we were also forced to flee Lebanon to Ukraine because Ukraine always represented a safe space for us, a safe haven.

So, whenever something bad was happening in Lebanon, we would always go to Ukraine. And this time that the war was happening in Ukraine, we had to

escape the war for the second time. And I remember when we were in the train heading to Poland, my mom told me, Zoya, we should sing. And we

started singing Ukrainian folk songs. And with each song, our resilience was growing stronger.

And this time, I promised myself that if I make it out alive, I refuse to become the victim I once was. But rather, I would become a warrior and a

fighter. I would fight for those in Ukraine and I would fight for my Palestinian side, the side, that as a kid, I was afraid to fight for.

SREENIVASAN: You know, I'm struggling to figure out like how these two identities that you're living influence your life.

EL-MIARI: So, ever since I was a child, I always had this internal conflict, because when the war happened in Lebanon and we escaped to

Ukraine, my dad was only Palestinian, and in Lebanon, we are considered stateless refugees.

So, my dad stayed in Lebanon and was not allowed to go with us to Ukraine. And it was really -- like, it created an internal conflict in me, like, why

would I be able to escape to a safer space when my dad stayed behind? And now, that the war happened in Ukraine and we escaped the war, suddenly I

felt that the whole world was welcoming the Ukrainians and we truly appreciate that. But that is something that really conflicts the other side

of me.


And here I felt these double standards of one half of me being completely humanized, when the other side is completely dehumanized. So, it's really

as if one paper, one document defines the way I would live, defines my life.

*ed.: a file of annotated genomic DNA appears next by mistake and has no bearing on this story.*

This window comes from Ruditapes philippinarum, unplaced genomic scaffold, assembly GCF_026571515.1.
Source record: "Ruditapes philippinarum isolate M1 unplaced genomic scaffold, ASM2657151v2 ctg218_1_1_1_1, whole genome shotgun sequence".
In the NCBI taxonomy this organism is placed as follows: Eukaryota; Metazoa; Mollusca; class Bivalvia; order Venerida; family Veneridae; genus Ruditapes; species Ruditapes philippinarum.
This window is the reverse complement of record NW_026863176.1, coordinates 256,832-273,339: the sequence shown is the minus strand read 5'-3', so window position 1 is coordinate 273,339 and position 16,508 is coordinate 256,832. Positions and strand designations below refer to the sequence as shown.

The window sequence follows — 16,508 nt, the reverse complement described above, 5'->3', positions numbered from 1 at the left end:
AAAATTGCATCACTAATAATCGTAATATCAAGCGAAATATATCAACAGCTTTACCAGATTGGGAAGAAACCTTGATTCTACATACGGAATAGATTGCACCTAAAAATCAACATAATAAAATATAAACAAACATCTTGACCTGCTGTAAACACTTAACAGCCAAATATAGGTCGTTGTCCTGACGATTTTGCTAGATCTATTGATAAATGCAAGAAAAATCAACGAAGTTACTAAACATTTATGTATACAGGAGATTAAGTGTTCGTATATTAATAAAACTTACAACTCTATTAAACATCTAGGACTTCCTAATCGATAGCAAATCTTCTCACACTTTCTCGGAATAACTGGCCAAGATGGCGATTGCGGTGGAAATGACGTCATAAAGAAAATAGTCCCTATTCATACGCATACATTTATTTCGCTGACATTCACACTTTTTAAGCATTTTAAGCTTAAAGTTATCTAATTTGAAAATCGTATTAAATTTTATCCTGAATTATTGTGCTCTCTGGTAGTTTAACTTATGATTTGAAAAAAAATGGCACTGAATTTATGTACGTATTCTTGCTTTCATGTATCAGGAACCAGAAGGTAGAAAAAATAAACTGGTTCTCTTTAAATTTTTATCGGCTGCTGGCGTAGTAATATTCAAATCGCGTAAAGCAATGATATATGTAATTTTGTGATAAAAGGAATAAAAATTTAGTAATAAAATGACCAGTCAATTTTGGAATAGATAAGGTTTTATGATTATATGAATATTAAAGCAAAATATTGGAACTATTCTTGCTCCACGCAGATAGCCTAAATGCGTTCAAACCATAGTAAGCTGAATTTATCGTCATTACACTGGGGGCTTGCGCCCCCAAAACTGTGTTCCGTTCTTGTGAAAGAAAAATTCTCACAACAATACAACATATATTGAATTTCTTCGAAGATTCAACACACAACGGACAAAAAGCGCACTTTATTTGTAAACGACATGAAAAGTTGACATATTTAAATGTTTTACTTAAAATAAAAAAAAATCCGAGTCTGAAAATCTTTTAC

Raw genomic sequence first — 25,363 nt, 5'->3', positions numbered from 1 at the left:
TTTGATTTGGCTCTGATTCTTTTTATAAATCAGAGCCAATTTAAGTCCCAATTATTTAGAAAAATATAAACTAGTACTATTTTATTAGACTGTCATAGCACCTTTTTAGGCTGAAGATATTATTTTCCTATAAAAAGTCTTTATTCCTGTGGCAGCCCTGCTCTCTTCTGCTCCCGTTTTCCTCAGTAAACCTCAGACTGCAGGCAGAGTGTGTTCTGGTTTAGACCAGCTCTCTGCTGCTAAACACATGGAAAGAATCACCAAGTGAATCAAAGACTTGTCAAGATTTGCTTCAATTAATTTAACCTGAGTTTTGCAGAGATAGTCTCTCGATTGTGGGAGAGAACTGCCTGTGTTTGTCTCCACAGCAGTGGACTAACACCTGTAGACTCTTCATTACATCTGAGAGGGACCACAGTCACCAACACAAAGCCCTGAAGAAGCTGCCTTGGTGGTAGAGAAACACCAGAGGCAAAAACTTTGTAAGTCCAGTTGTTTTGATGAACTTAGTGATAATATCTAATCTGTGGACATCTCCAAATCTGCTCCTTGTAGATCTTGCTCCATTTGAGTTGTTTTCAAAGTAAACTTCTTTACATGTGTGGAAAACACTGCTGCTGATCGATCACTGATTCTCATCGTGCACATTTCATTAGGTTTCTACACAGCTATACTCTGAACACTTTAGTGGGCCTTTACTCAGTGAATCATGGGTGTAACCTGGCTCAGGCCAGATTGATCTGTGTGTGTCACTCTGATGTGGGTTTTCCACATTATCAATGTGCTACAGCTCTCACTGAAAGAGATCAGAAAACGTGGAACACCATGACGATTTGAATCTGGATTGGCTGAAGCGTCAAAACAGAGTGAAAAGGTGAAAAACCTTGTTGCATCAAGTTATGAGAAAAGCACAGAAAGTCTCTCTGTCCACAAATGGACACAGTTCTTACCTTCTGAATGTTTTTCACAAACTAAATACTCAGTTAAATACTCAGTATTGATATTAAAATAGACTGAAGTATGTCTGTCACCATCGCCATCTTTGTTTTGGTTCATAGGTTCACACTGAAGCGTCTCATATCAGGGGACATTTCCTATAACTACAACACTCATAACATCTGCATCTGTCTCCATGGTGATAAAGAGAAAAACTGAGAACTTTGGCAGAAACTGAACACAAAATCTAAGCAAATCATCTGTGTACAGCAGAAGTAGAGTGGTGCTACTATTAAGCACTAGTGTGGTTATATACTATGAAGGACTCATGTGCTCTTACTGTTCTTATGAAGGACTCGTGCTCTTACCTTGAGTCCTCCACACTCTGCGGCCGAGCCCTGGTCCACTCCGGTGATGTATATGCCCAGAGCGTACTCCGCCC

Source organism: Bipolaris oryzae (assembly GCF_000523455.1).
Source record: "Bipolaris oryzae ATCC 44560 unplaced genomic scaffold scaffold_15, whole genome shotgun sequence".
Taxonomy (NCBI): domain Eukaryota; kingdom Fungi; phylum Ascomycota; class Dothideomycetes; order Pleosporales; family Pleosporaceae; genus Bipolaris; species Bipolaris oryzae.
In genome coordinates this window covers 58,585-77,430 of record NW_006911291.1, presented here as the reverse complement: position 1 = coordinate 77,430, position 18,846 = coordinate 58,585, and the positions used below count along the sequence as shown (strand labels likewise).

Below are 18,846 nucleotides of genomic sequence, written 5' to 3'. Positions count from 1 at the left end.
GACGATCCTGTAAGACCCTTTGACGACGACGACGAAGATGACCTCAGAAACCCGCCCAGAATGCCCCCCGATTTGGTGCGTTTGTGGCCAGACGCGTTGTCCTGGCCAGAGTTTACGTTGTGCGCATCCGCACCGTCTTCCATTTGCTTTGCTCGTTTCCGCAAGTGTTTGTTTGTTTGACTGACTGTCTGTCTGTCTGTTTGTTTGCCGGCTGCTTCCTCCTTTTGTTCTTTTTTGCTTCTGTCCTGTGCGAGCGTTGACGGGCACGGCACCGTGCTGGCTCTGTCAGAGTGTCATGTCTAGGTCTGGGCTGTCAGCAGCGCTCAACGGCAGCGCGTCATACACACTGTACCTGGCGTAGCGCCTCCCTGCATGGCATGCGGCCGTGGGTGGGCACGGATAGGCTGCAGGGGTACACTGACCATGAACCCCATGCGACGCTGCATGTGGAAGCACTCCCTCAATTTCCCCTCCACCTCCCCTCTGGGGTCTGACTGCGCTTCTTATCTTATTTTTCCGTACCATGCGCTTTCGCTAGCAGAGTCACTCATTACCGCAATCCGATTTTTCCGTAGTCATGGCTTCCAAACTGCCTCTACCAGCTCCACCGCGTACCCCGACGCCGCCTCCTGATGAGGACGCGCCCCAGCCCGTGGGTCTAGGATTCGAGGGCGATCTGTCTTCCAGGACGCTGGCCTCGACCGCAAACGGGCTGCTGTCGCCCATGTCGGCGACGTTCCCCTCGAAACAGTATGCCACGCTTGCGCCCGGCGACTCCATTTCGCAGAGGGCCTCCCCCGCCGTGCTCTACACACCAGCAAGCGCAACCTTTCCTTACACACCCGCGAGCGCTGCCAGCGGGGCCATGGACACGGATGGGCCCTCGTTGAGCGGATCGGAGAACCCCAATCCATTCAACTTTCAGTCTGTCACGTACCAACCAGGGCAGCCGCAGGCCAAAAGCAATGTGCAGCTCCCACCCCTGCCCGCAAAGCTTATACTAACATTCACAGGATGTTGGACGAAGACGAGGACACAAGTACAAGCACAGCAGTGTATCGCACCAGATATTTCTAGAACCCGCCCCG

SREENIVASAN: So, explain that to me. The Ukrainian side of you, you feel is humanized and the Palestinian dehumanized, am I hearing that correct?

EL-MIARI: Yes, that's correct. And I can talk about the language that is being associated with Ukrainian refugees, for example, and my other half

being Palestinian. For example, growing up, we always got used to Palestinians being portrayed as barbarians or terrorists. And on the other

hand, now as Ukrainians, we were refugees, European refugees who the world saw as part of them, you know, part of those people.

So, often the language that is being used in western media, European media, always portrays the Palestinians as terrorists. So, in a way, that is how

the genocide that's happening in Gaza right now, in a way, people are not able to see that what's happening is terrible because of the media that has

been portraying the Palestinians over and over again as barbarians or terrorists.

So, that's the conflicting double standards that's happening when the media portrays the Palestinians, one side of me in one way and the other side of

me in another way. And it's very important to point out that both sides of me are worth living, whether I'm Palestinian or Ukrainian, or wherever I

come from, I am worth of living. I deserve to live.

So, yes, we are not terrorists. We are actual human beings. Even as refugees, we are not just numbers or statistics to be portrayed on a screen